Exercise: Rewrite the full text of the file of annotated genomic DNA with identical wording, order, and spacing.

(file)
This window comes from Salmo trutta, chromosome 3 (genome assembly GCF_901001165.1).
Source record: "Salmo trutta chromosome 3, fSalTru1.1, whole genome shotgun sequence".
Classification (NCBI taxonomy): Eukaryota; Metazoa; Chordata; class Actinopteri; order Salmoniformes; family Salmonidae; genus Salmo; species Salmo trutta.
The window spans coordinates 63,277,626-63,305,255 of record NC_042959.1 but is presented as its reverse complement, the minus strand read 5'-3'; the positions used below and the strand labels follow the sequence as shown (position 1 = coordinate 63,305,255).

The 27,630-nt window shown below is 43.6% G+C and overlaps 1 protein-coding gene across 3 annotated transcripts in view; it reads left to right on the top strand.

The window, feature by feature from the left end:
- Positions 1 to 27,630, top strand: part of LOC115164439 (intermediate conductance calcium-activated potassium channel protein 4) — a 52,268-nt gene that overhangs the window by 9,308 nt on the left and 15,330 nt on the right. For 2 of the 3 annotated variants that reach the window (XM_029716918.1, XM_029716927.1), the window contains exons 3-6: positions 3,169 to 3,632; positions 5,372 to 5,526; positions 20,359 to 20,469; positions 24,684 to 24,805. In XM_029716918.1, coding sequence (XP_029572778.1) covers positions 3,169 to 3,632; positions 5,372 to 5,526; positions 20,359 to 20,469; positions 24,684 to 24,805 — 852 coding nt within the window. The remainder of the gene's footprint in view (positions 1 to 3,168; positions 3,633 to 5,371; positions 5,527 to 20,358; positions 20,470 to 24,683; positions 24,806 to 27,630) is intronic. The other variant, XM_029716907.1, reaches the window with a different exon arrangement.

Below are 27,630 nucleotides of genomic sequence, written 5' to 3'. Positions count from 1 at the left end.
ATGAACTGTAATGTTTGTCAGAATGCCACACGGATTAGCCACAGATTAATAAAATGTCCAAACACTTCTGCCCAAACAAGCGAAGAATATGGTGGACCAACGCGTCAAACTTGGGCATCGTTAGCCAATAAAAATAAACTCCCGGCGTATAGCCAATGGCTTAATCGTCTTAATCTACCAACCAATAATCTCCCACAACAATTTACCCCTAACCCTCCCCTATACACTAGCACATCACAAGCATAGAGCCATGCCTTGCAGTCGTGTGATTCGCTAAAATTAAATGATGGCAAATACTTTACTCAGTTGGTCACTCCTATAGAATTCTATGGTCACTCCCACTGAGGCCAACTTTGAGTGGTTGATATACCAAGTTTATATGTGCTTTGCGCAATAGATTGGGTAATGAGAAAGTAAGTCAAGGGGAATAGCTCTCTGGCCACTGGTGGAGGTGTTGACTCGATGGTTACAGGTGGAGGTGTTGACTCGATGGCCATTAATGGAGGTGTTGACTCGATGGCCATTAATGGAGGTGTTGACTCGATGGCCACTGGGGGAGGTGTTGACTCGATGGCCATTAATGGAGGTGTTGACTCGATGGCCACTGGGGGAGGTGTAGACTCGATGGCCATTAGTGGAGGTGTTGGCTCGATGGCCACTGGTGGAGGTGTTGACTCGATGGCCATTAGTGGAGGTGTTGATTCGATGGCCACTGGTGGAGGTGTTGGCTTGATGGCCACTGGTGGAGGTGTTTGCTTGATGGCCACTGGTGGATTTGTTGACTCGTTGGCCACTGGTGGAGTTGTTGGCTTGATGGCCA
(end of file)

This window comes from Salmo trutta, chromosome 3 (genome assembly GCF_901001165.1).
Source record: "Salmo trutta chromosome 3, fSalTru1.1, whole genome shotgun sequence".
Classification (NCBI taxonomy): Eukaryota; Metazoa; Chordata; class Actinopteri; order Salmoniformes; family Salmonidae; genus Salmo; species Salmo trutta.
The window spans coordinates 63,277,626-63,305,255 of record NC_042959.1 but is presented as its reverse complement, the minus strand read 5'-3'; the positions used below and the strand labels follow the sequence as shown (position 1 = coordinate 63,305,255).

The 27,630-nt window shown below is 43.6% G+C and overlaps 1 protein-coding gene across 3 annotated transcripts in view; it reads left to right on the top strand.

The window, feature by feature from the left end:
- Positions 1 to 27,630, top strand: part of LOC115164439 (intermediate conductance calcium-activated potassium channel protein 4) — a 52,268-nt gene that overhangs the window by 9,308 nt on the left and 15,330 nt on the right. For 2 of the 3 annotated variants that reach the window (XM_029716918.1, XM_029716927.1), the window contains exons 3-6: positions 3,169 to 3,632; positions 5,372 to 5,526; positions 20,359 to 20,469; positions 24,684 to 24,805. In XM_029716918.1, coding sequence (XP_029572778.1) covers positions 3,169 to 3,632; positions 5,372 to 5,526; positions 20,359 to 20,469; positions 24,684 to 24,805 — 852 coding nt within the window. The remainder of the gene's footprint in view (positions 1 to 3,168; positions 3,633 to 5,371; positions 5,527 to 20,358; positions 20,470 to 24,683; positions 24,806 to 27,630) is intronic. The other variant, XM_029716907.1, reaches the window with a different exon arrangement.

Below are 27,630 nucleotides of genomic sequence, written 5' to 3'. Positions count from 1 at the left end.
ATGAACTGTAATGTTTGTCAGAATGCCACACGGATTAGCCACAGATTAATAAAATGTCCAAACACTTCTGCCCAAACAAGCGAAGAATATGGTGGACCAACGCGTCAAACTTGGGCATCGTTAGCCAATAAAAATAAACTCCCGGCGTATAGCCAATGGCTTAATCGTCTTAATCTACCAACCAATAATCTCCCACAACAATTTACCCCTAACCCTCCCCTATACACTAGCACATCACAAGCATAGAGCCATGCCTTGCAGTCGTGTGATTCGCTAAAATTAAATGATGGCAAATACTTTACTCAGTTGGTCACTCCTATAGAATTCTATGGTCACTCCCACTGAGGCCAACTTTGAGTGGTTGATATACCAAGTTTATATGTGCTTTGCGCAATAGATTGGGTAATGAGAAAGTAAGTCAAGGGGAATAGCTCTCTGGCCACTGGTGGAGGTGTTGACTCGATGGTTACAGGTGGAGGTGTTGACTCGATGGCCATTAATGGAGGTGTTGACTCGATGGCCATTAATGGAGGTGTTGACTCGATGGCCACTGGGGGAGGTGTTGACTCGATGGCCATTAATGGAGGTGTTGACTCGATGGCCACTGGGGGAGGTGTAGACTCGATGGCCATTAGTGGAGGTGTTGGCTCGATGGCCACTGGTGGAGGTGTTGACTCGATGGCCATTAGTGGAGGTGTTGATTCGATGGCCACTGGTGGAGGTGTTGGCTTGATGGCCACTGGTGGAGGTGTTTGCTTGATGGCCACTGGTGGATTTGTTGACTCGTTGGCCACTGGTGGAGTTGTTGGCTTGATGGCCA